The Land Where Midwives Dwell

words HOPE JACKSON
photography ZULILAH MERRY

Image

Every birth reaches a place that feels impossible.  “I can’t do this” is whispered or yelled, eyes search for a way out, hands grasp tight. “This is normal, you are so strong” are the only magic words I have to offer. And they work. Focus moves inward, babies are born, tears of joy and relief are released.

This land of deep falling in love, of overwhelming emotions, of raw intensity and vulnerability—this is the land where midwives dwell. Holding space between the worlds of pregnancy, birthing, recovering, growing, living and each transformation along the way. We sit and we wait for as long as each stage needs, supporting families as they navigate the intensity of birth, holding still as mothers learn the delicate dance of breastfeeding, answering phone calls in the middle of the night to hear through tears the worry and fear of new parents.

Home birth midwives have the special privilege of meeting families in their own homes, of entering into their space where time is moving slowly and orbiting around their new baby, where they can be honest and blown wide open.

Our work is emotional, based on human connection and empathy; and it is cerebral, based on science and research and protocols. We use the skills we learned through study as well as the invaluable information that comes from taking the time to get to know each family and individual as we provide care through all the reproductive years and beyond.

Fifteen years ago I was a college student, studying in Costa Rica. As if a predetermined path unfolded, I was led to an informal apprenticeship with a home birth midwife. By her side and cradled in mountains looking out to the sea, I found myself witnessing the wonder of birth for the first time. It felt like falling in love. I felt that I would never need to sleep again, consuming every midwifery book I could find. I was one of the lucky people to have found my calling at a young age.

From that beautiful mountain birth I went on to an equally beautiful but much more intense apprenticeship with an amazing village midwife in El Salvador. Even with the challenges I witnessed there I was still drawn to follow this calling, so I attended a formal direct-entry midwifery school, and went on to apprentice for five more years with midwives in Vermont, Maine, Senegal and Indonesia.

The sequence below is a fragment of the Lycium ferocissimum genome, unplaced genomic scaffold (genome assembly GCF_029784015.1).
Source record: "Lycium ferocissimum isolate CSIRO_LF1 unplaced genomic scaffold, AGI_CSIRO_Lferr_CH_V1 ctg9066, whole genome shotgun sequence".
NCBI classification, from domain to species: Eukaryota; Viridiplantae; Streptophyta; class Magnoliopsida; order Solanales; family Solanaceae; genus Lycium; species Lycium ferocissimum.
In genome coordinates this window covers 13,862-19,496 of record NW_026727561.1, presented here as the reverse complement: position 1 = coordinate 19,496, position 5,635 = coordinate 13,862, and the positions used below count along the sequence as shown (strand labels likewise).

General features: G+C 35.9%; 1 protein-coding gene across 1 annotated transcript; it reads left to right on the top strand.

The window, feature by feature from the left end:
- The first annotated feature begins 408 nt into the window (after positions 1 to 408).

For the past seven years I have practiced in Maine as a certified professional midwife. Following years of effort I am proud to have been a part of, home birth midwives in Maine are now on the brink of becoming state licensed providers for the first time.

Midwifery is often referred to as a passion as much as a profession. In my experience it is equally both. The passion keeps me running with enthusiasm after days without sleep, inspired by the miracle and strength I am entrenched in. I fall back on the passion after a hard day, or a hard birth—when midwifery saturates my bones to keep me standing tall.

The profession is a part of every day: Running a business, researching, answering phone calls while my toddler clings to my legs, staying up half the night to find the answer to a question, talking a client through difficult decisions, peer reviewing with other midwives. The profession of midwifery originates from the beginning of humankind, and continues to grow and evolve with each new generation. It is as dynamic as birth itself.

Midwives commit to the profession, and to the passion, in every aspect of their lives. Our partners know to keep our cars shoveled out and the coffee hot, our young children ask questions like “Is it time for a baby to come out?” and our friends and family show up at the drop of the hat to hold together the pieces of our lives as we excuse ourselves, throwing equipment into the trunk of the car and driving into the night. On the drive I run the family’s history through my head, whisper prayers for an easy birth and step fully present into their home for as many hours or days as this unique baby needs.

Often I tell my clients, you have me for your lifetime. If 10 years from now you want to talk about your birth you can call; I will be here to listen and remember with you. As midwives we have been witness to the depths of human experience and we understand the importance of being seen in those times of great power and vulnerability, and of the honor we hold to be the ones to say, “I know you can do this.”

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Photo still from the independent documentary No One Told Me. Zulilah Merry. merryfilm.com/noonetoldme
facebook.com/noonetoldmedocumentary

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